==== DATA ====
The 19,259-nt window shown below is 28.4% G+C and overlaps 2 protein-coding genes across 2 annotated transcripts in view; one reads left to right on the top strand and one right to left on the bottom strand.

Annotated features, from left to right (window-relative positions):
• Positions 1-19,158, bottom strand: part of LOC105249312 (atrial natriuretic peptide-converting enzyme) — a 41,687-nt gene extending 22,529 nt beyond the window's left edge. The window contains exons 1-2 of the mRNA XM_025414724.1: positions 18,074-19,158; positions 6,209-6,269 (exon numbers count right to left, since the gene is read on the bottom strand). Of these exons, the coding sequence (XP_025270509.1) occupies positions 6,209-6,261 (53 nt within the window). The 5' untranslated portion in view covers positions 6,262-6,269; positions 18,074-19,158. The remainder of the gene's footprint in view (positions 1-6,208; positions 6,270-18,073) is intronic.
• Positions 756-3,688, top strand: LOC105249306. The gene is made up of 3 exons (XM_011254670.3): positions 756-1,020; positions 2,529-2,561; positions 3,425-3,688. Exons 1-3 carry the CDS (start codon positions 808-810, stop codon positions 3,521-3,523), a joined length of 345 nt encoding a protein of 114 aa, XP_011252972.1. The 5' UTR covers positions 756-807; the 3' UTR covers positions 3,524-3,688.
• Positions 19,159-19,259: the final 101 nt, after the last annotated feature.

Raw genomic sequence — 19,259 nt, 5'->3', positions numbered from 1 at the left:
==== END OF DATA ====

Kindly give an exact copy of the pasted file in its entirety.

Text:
The 19,259-nt window shown below is 28.4% G+C and overlaps 2 protein-coding genes across 2 annotated transcripts in view; one reads left to right on the top strand and one right to left on the bottom strand.

Annotated features, from left to right (window-relative positions):
• Positions 1-19,158, bottom strand: part of LOC105249312 (atrial natriuretic peptide-converting enzyme) — a 41,687-nt gene extending 22,529 nt beyond the window's left edge. The window contains exons 1-2 of the mRNA XM_025414724.1: positions 18,074-19,158; positions 6,209-6,269 (exon numbers count right to left, since the gene is read on the bottom strand). Of these exons, the coding sequence (XP_025270509.1) occupies positions 6,209-6,261 (53 nt within the window). The 5' untranslated portion in view covers positions 6,262-6,269; positions 18,074-19,158. The remainder of the gene's footprint in view (positions 1-6,208; positions 6,270-18,073) is intronic.
• Positions 756-3,688, top strand: LOC105249306. The gene is made up of 3 exons (XM_011254670.3): positions 756-1,020; positions 2,529-2,561; positions 3,425-3,688. Exons 1-3 carry the CDS (start codon positions 808-810, stop codon positions 3,521-3,523), a joined length of 345 nt encoding a protein of 114 aa, XP_011252972.1. The 5' UTR covers positions 756-807; the 3' UTR covers positions 3,524-3,688.
• Positions 19,159-19,259: the final 101 nt, after the last annotated feature.

Raw genomic sequence — 19,259 nt, 5'->3', positions numbered from 1 at the left: